Open AccessProceedings
Spatial Measurements for Artificial Turf Systems Using Hall Effect Sensors
Proceedings 2020, 49(1), 160; https://doi.org/10.3390/proceedings2020049160 - 15 Jun 2020
Viewed by 238
Abstract
The purpose of this study was to evaluate a bespoke spatial measurement methodology using Hall Effect Sensors (HES), i.e., utilizing inductance between a permanent magnet and sensor to indirectly measure the magnet position. The aim is to embed the magnet in a boot’s [...] Read more.
The purpose of this study was to evaluate a bespoke spatial measurement methodology using Hall Effect Sensors (HES), i.e., utilizing inductance between a permanent magnet and sensor to indirectly measure the magnet position. The aim is to embed the magnet in a boot’s stud and use an array of sensors in the artificial turf. To evaluate the accuracy and applicability of a HES system in sports turf, two studies were carried out. To measure the spatial position vertically, a standard mechanical dynamic impact testing with the magnet embedded, and the sensors below the turf carpet, was compared to the gold standard optical reference measurement system (GOM UK Ltd.: Coventry, UK) . A second study evaluated the horizontal spatial accuracy for sensors in a variable array with a controlled incremental step movement of the magnet on a precise engineering workshop table. Full article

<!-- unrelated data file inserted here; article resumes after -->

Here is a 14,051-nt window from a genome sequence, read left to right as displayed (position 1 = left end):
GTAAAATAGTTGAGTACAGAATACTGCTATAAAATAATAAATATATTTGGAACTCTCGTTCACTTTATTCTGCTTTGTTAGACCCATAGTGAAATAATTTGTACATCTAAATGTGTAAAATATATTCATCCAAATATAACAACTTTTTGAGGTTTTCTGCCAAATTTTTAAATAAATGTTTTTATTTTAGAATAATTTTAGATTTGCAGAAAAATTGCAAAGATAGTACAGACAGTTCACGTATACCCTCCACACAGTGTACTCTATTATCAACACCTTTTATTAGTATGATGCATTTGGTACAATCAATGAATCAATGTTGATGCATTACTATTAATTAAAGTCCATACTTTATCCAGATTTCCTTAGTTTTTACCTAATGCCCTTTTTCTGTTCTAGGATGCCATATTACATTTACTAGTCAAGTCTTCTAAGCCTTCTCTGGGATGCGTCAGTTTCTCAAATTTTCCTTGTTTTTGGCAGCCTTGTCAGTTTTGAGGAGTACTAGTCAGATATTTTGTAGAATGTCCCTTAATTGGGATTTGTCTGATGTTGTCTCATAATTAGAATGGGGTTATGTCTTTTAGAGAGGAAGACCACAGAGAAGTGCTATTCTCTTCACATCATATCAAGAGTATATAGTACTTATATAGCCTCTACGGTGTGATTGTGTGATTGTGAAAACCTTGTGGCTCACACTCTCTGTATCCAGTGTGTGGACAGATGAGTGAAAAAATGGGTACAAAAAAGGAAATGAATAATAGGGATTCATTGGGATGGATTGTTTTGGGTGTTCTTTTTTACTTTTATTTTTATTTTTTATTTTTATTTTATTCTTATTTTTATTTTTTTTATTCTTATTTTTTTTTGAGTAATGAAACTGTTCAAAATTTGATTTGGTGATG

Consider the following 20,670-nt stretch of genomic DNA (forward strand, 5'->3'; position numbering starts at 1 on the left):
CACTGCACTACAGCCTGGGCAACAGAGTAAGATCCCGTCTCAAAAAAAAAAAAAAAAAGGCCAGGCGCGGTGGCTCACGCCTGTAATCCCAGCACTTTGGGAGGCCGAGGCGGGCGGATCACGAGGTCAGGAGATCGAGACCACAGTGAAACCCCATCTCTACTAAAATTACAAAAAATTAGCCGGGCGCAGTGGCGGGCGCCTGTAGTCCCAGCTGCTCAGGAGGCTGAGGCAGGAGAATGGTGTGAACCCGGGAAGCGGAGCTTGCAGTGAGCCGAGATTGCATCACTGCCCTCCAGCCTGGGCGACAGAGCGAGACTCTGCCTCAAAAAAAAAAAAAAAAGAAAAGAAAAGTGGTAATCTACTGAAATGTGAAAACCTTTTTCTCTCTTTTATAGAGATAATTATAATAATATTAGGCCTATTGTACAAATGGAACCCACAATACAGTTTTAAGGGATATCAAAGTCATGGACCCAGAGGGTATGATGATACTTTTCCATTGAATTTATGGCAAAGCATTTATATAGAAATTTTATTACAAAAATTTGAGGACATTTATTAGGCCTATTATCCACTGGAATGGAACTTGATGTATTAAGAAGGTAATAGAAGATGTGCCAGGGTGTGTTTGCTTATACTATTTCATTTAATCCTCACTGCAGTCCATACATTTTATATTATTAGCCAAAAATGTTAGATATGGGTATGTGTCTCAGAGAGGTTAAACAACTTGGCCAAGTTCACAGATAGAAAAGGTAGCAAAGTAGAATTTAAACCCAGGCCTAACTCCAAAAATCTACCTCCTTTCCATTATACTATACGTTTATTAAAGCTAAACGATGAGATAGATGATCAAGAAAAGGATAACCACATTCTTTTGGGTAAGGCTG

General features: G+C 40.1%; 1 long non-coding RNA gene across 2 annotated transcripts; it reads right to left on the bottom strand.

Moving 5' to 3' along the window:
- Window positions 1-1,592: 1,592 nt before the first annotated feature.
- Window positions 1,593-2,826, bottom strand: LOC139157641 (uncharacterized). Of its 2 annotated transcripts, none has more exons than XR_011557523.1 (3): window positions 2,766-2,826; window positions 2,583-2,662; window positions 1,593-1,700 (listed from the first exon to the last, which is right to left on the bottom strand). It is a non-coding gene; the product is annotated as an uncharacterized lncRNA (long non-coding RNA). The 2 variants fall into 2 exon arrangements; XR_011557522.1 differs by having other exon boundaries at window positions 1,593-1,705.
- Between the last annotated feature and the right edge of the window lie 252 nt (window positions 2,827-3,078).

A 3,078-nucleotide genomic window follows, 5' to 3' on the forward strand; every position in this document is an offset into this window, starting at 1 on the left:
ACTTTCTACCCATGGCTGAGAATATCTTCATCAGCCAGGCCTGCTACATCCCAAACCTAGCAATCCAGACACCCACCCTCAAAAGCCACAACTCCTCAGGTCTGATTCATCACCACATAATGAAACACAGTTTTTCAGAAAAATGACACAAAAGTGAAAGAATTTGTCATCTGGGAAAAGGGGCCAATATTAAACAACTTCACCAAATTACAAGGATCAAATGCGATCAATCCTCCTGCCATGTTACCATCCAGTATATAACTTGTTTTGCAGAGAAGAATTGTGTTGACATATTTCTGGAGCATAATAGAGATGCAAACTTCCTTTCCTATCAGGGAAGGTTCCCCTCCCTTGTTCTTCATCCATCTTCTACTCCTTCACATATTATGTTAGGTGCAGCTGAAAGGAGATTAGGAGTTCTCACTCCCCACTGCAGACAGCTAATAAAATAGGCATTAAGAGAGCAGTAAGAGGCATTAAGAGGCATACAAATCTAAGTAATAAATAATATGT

Open AccessProceedings
Hardness Safety Testing of Artificial Turf
Proceedings 2020, 49(1), 130; https://doi.org/10.3390/proceedings2020049130 - 15 Jun 2020
Viewed by 180
Abstract
This paper compares four sport surface hardness impact test devices, for use on artificial turf (AT) surfaces to control safety. Sports governing bodies require sport surfaces to be assessed with the “Advanced Artificial Athlete” (AAA) mechanical test. The AAA data presented here demonstrate [...] Read more.